Chinese court re-opens case of possible wrongful execution

Chinese court re-opens case of possible wrongful execution
Above: Hugjiltu's parents. 18-year-old Hugjiltu, also known as Qoysiletu, was found guilty and put to death in Inner Mongolia in 1996, but doubt was cast on the verdict when another man confessed to the crime in 2005.

JINAN, China - The mother of a man executed 20 years ago for a murder to which another person later confessed appeared in a Chinese court Monday, as pressure builds to correct errors of justice.

The court's reopening of the case of Nie Shubin, executed by firing squad in 1995 at the age of 20 for rape and murder, comes just a week after another court declared innocent a teenager executed on the same charges in 1996.

The ruling Communist party is trying to ease the resentment caused by mistaken verdicts, which are fuelled by police reliance on forced confessions and the lack of effective defence in criminal trials.

On Monday last week a court in China's Inner Mongolia region declared innocent Hugjiltu, who had been executed at age 18 in 1996 for murder and rape. Doubt was cast on the original verdict when another man confessed to the crime in 2005.

Nie's family has been campaigning for justice without success since a serial murderer arrested in 2005 confessed to the killing for which their son was convicted.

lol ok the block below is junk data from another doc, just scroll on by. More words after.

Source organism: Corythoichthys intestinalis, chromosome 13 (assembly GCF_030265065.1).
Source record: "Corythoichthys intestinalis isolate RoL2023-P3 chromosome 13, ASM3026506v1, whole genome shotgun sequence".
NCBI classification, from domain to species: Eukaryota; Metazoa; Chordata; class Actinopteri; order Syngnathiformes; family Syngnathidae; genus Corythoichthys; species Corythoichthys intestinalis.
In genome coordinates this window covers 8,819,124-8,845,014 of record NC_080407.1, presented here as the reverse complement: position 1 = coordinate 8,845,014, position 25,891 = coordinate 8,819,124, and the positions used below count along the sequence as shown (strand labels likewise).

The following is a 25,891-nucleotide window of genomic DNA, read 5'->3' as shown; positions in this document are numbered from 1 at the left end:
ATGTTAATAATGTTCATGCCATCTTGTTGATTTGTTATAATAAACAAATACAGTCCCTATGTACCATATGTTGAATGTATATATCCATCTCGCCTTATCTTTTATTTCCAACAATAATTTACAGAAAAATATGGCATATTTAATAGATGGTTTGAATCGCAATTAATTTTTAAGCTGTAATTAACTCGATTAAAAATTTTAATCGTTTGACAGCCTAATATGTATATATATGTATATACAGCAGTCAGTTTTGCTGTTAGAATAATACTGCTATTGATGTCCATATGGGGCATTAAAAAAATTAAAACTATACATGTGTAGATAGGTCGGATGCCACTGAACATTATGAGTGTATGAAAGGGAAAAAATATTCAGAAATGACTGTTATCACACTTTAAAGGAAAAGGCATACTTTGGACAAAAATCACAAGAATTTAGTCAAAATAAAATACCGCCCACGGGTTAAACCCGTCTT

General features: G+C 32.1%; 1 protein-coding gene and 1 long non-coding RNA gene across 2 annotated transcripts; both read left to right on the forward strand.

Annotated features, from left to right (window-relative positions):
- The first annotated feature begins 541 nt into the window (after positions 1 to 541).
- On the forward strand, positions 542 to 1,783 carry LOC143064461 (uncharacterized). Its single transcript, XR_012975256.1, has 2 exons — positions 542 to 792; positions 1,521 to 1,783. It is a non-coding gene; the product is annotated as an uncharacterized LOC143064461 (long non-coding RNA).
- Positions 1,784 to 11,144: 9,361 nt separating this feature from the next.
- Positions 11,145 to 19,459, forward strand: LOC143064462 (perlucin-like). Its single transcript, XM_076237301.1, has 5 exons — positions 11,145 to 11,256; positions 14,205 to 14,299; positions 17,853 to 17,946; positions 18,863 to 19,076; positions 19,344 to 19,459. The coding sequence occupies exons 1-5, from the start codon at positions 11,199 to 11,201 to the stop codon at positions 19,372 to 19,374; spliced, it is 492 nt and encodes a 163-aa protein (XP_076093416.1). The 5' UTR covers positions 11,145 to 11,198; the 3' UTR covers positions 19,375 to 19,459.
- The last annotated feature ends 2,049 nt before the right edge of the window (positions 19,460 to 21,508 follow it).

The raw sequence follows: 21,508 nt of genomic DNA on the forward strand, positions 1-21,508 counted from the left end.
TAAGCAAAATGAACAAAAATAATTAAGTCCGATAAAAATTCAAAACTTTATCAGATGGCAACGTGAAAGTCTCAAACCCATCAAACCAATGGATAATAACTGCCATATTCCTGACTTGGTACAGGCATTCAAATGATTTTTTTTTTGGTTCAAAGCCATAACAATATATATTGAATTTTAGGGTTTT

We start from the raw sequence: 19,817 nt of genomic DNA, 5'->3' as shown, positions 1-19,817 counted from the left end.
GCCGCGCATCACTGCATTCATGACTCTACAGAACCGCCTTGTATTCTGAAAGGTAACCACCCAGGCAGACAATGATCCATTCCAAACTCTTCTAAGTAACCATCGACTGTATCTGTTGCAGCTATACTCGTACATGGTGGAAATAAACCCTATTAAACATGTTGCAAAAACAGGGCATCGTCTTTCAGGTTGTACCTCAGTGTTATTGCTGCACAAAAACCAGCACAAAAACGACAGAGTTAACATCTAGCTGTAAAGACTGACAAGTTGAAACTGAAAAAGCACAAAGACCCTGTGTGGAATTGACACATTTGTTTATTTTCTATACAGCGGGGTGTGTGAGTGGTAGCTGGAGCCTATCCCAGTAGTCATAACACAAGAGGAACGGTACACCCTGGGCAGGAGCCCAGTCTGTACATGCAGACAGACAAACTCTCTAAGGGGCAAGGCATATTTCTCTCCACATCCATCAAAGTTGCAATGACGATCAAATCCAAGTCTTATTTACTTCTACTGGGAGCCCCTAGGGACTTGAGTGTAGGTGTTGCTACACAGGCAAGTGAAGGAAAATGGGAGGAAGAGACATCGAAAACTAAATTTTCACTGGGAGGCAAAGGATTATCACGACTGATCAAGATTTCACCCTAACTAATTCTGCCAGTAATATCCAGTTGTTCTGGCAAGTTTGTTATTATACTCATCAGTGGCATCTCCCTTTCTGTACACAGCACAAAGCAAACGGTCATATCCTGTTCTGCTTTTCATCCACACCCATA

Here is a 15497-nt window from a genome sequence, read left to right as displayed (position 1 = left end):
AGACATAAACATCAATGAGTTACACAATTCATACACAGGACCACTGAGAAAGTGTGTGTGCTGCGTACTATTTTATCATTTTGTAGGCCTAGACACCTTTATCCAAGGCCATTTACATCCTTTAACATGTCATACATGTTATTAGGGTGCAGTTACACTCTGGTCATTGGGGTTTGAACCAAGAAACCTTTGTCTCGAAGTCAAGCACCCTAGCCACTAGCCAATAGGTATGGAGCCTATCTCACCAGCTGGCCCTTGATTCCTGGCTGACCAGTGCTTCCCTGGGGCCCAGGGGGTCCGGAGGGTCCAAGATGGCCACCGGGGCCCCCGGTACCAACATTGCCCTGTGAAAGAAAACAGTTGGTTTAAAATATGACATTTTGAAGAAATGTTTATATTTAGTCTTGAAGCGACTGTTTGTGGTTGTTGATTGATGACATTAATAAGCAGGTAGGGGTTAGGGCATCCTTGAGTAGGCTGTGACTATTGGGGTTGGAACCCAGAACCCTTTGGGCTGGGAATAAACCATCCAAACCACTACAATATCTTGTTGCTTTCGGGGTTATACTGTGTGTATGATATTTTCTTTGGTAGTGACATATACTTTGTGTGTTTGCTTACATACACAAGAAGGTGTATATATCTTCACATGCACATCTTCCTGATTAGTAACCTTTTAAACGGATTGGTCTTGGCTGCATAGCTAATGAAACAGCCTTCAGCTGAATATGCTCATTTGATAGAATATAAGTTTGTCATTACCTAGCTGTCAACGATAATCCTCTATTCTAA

The country's high court this month ordered authorities in Jinan, the capital of Shandong province, to reopen the case.

Nie's mother Zhang Huanzhi, 70, entered court Monday flanked by lawyers and court officials.

"The old lady had a lot to say," one of her lawyers Chen Guangwu said of the meeting. "Its not easy to meet with a judge, so of course she wanted to speak." Chen said court officials promised to allow lawyers access to the original case files used to convict Nie, but had not given a precise date.

"We said this was a key test case for the idea of rule of law," Chen said. "This is a good time for the revision of past mistaken judgements." Dozens of people surrounded the court to air grievances at the legal system, shouting and waving banners accusing it of mistaken judgements in a variety of cases.

One of the judges responsible for reviewing the case also sat on the appeal panel for disgraced politician Bo Xilai, Chen added.

But lawyers cautioned that the path to exonerating Nie could be long.

"We have just covered the basics. The next step is to reinvestigate the case," said family lawyer Li Shuting.

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